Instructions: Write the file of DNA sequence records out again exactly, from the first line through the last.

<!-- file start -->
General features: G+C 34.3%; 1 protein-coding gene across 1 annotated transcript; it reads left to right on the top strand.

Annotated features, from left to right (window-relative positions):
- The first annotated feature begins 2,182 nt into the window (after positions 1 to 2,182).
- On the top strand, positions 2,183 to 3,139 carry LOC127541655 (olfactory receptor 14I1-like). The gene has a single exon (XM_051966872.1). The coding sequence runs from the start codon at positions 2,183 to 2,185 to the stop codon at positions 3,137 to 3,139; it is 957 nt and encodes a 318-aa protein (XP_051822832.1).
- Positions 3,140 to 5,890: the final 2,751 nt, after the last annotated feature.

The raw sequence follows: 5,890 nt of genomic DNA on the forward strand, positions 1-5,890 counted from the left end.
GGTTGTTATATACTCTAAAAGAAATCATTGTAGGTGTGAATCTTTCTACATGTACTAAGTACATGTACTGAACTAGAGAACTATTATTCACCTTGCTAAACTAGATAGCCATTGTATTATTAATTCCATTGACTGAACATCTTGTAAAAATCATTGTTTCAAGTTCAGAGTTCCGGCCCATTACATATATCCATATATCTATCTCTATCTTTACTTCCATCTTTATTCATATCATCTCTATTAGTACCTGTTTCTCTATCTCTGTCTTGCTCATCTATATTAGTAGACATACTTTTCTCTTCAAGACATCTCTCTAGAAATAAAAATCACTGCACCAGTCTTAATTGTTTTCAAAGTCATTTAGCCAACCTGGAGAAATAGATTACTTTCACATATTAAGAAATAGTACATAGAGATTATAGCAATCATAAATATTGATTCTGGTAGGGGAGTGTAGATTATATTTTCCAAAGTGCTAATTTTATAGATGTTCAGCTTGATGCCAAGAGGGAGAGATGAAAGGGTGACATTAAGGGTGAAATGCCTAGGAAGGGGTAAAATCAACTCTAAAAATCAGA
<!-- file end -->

General features: G+C 34.3%; 1 protein-coding gene across 1 annotated transcript; it reads left to right on the top strand.

Annotated features, from left to right (window-relative positions):
- The first annotated feature begins 2,182 nt into the window (after positions 1 to 2,182).
- On the top strand, positions 2,183 to 3,139 carry LOC127541655 (olfactory receptor 14I1-like). The gene has a single exon (XM_051966872.1). The coding sequence runs from the start codon at positions 2,183 to 2,185 to the stop codon at positions 3,137 to 3,139; it is 957 nt and encodes a 318-aa protein (XP_051822832.1).
- Positions 3,140 to 5,890: the final 2,751 nt, after the last annotated feature.

The raw sequence follows: 5,890 nt of genomic DNA on the forward strand, positions 1-5,890 counted from the left end.
GGTTGTTATATACTCTAAAAGAAATCATTGTAGGTGTGAATCTTTCTACATGTACTAAGTACATGTACTGAACTAGAGAACTATTATTCACCTTGCTAAACTAGATAGCCATTGTATTATTAATTCCATTGACTGAACATCTTGTAAAAATCATTGTTTCAAGTTCAGAGTTCCGGCCCATTACATATATCCATATATCTATCTCTATCTTTACTTCCATCTTTATTCATATCATCTCTATTAGTACCTGTTTCTCTATCTCTGTCTTGCTCATCTATATTAGTAGACATACTTTTCTCTTCAAGACATCTCTCTAGAAATAAAAATCACTGCACCAGTCTTAATTGTTTTCAAAGTCATTTAGCCAACCTGGAGAAATAGATTACTTTCACATATTAAGAAATAGTACATAGAGATTATAGCAATCATAAATATTGATTCTGGTAGGGGAGTGTAGATTATATTTTCCAAAGTGCTAATTTTATAGATGTTCAGCTTGATGCCAAGAGGGAGAGATGAAAGGGTGACATTAAGGGTGAAATGCCTAGGAAGGGGTAAAATCAACTCTAAAAATCAGA